|Helen MacGillivray (Australia)||firstname.lastname@example.org|
It is reported that H.G. Wells once said that "Statistical thinking will one day be as necessary for efficient citizenship as the ability to read and write." The statistical sciences provide the underpinning for the analysis and communication of quantitative information involving variation, across all areas of society. As with other applications of mathematical thinking in the broad sense, statistics both gives and receives in its interaction with other areas. Possibly more than for any other discipline the interaction between statistical developers, users and recipients needs to closely influence and be influenced by, statistics education at all levels, recognizing that life-long learning is not just a cliche in statistics and that statistical understanding is a key enabler across modern society.
The sessions in this topic aim to explore the multi-faceted interactions between statistics education and the roles of statistics in key aspects of society. Like mathematics, statistics has the qualities and duties of transferability and enablement. And mathematics itself across all its levels, is an enabler for statistical understanding, development and hence education. The first two sessions in this topic aim to consider both mutual interests and contrasts in mathematics and statistics education, and the challenge of teaching statistical thinking. In the wide worlds of business and engineering, statistics education at all levels is not only increasingly important but also benefits greatly and often unexpectedly from constant interaction with statistical usage and real problems across these areas. For example teaching MBA's or consulting with engineers can feed back into statistics education right through undergraduate and into school education. Statistics and statistics education have long been of prime importance in health and life sciences, and must meet new challenges in these areas. In contrast, many statisticians are concerned about partial subjugation of statistics within information technology, and yet a key need in information technology is better identification and development of the quantitative educational aspects in this rapidly-changing area. The other two sessions in this topic reflect challenges for statisticians and statistical educators: how should the statistical profession help with the ongoing enablement of its members in such a diverse profession of such importance in society; and how and to what extent can statistics education incorporate social issues.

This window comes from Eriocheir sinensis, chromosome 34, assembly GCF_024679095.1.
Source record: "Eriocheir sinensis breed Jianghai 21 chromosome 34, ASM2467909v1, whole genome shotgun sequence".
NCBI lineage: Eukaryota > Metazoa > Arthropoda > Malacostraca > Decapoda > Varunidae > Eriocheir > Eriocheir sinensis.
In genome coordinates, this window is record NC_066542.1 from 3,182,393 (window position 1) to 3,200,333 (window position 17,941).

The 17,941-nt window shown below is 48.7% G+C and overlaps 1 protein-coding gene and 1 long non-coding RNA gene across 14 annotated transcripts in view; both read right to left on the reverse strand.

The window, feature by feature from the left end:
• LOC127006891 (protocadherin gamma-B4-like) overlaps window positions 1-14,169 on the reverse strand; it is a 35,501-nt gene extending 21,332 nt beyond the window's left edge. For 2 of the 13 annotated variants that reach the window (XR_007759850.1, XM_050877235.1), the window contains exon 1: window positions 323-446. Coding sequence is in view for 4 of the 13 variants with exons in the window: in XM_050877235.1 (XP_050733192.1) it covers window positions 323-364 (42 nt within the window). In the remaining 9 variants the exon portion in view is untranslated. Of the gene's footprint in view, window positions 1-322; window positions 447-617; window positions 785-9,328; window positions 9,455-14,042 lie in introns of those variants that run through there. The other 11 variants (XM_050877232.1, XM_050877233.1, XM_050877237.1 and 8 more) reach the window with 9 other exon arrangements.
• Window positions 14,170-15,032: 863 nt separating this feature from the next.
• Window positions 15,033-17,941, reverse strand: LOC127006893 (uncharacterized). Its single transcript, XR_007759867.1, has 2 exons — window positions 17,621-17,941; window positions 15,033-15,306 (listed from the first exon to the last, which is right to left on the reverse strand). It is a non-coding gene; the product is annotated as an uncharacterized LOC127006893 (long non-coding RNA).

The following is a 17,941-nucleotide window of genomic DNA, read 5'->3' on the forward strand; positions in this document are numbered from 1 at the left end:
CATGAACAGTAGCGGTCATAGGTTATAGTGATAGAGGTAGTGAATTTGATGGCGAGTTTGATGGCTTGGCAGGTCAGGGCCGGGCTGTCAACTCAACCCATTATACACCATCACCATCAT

|Session 5A||Relationships with Mathematics Education||Brian Greer (USA)|
|Session 5B||Statistics Education - A Discipline in Itself or in Contexts?||David Griffiths (Australia)|
|Session 5C||Statistics Education in and for the Economic World of Business and Government Policy-Making||Eric Sowey (Australia)|
|Session 5D||Statistics Education and the Statistical Profession||Neville Davies (UK)|
|Session 5E||Statistics Education and the Engineering World||Helen MacGillivray (Australia)|
|Session 5F||Statistics Education and the World of Information Technology||Gianfranco Galmacci (Italy)|
|Session 5G||Statistics Education and the World of Life and Health Sciences||Petter Laake (Norway)|
|Session 5H||Including Social Issues in the Teaching of Statistics||Jacky Galpin (South Africa)|
ICOTS-6, The Sixth International Conference on Teaching Statistics - International Program Committee (IPC) Website.
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